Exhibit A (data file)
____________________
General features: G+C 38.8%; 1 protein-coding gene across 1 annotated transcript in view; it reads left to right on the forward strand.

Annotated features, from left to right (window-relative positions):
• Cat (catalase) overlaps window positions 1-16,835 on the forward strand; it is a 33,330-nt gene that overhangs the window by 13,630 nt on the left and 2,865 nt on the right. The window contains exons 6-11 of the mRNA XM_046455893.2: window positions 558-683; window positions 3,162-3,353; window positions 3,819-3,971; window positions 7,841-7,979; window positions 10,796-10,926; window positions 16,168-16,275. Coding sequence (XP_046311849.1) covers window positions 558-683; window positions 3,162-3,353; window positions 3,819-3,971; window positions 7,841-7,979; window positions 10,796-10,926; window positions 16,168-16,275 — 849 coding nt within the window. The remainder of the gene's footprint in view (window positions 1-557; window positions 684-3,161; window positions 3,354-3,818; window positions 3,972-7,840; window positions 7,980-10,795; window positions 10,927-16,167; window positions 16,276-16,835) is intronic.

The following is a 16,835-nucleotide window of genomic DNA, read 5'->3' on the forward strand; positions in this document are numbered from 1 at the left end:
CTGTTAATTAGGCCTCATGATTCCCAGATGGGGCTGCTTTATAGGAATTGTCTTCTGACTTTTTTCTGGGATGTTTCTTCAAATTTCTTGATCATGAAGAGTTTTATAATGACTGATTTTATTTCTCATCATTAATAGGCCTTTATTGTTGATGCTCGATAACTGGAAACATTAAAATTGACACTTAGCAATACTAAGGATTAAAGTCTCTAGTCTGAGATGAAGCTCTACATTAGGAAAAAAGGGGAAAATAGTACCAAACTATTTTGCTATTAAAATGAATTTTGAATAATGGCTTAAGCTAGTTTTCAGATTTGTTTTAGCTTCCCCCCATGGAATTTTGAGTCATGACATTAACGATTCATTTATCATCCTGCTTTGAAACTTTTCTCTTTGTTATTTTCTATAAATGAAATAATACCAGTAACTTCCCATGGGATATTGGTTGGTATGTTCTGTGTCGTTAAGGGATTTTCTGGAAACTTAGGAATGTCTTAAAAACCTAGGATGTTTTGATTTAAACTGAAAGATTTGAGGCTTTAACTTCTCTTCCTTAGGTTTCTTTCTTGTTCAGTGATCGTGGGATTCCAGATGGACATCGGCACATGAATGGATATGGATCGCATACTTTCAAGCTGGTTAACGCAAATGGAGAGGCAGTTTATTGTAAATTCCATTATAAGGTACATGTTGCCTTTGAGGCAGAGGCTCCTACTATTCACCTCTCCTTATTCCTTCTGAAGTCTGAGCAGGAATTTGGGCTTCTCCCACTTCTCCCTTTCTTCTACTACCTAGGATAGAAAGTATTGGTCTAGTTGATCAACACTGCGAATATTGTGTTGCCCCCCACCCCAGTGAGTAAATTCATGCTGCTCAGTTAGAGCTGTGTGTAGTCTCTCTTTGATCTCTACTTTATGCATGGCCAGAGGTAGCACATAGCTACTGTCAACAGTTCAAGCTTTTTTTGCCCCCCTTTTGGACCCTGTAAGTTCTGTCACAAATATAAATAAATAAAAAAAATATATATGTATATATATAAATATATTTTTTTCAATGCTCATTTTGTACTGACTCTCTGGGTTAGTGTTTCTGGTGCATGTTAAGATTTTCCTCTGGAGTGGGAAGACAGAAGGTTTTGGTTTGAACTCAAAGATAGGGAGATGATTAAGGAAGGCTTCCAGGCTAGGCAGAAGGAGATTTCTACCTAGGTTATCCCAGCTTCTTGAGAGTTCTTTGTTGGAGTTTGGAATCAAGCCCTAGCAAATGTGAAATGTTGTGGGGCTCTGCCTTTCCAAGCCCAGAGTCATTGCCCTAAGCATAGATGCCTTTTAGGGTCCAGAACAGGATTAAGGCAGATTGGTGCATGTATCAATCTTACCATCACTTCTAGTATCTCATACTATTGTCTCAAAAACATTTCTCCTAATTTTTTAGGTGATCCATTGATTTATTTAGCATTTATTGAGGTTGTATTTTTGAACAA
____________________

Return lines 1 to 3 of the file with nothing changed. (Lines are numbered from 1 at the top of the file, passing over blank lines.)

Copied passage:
General features: G+C 38.8%; 1 protein-coding gene across 1 annotated transcript in view; it reads left to right on the forward strand.

Annotated features, from left to right (window-relative positions):
• Cat (catalase) overlaps window positions 1-16,835 on the forward strand; it is a 33,330-nt gene that overhangs the window by 13,630 nt on the left and 2,865 nt on the right. The window contains exons 6-11 of the mRNA XM_046455893.2: window positions 558-683; window positions 3,162-3,353; window positions 3,819-3,971; window positions 7,841-7,979; window positions 10,796-10,926; window positions 16,168-16,275. Coding sequence (XP_046311849.1) covers window positions 558-683; window positions 3,162-3,353; window positions 3,819-3,971; window positions 7,841-7,979; window positions 10,796-10,926; window positions 16,168-16,275 — 849 coding nt within the window. The remainder of the gene's footprint in view (window positions 1-557; window positions 684-3,161; window positions 3,354-3,818; window positions 3,972-7,840; window positions 7,980-10,795; window positions 10,927-16,167; window positions 16,276-16,835) is intronic.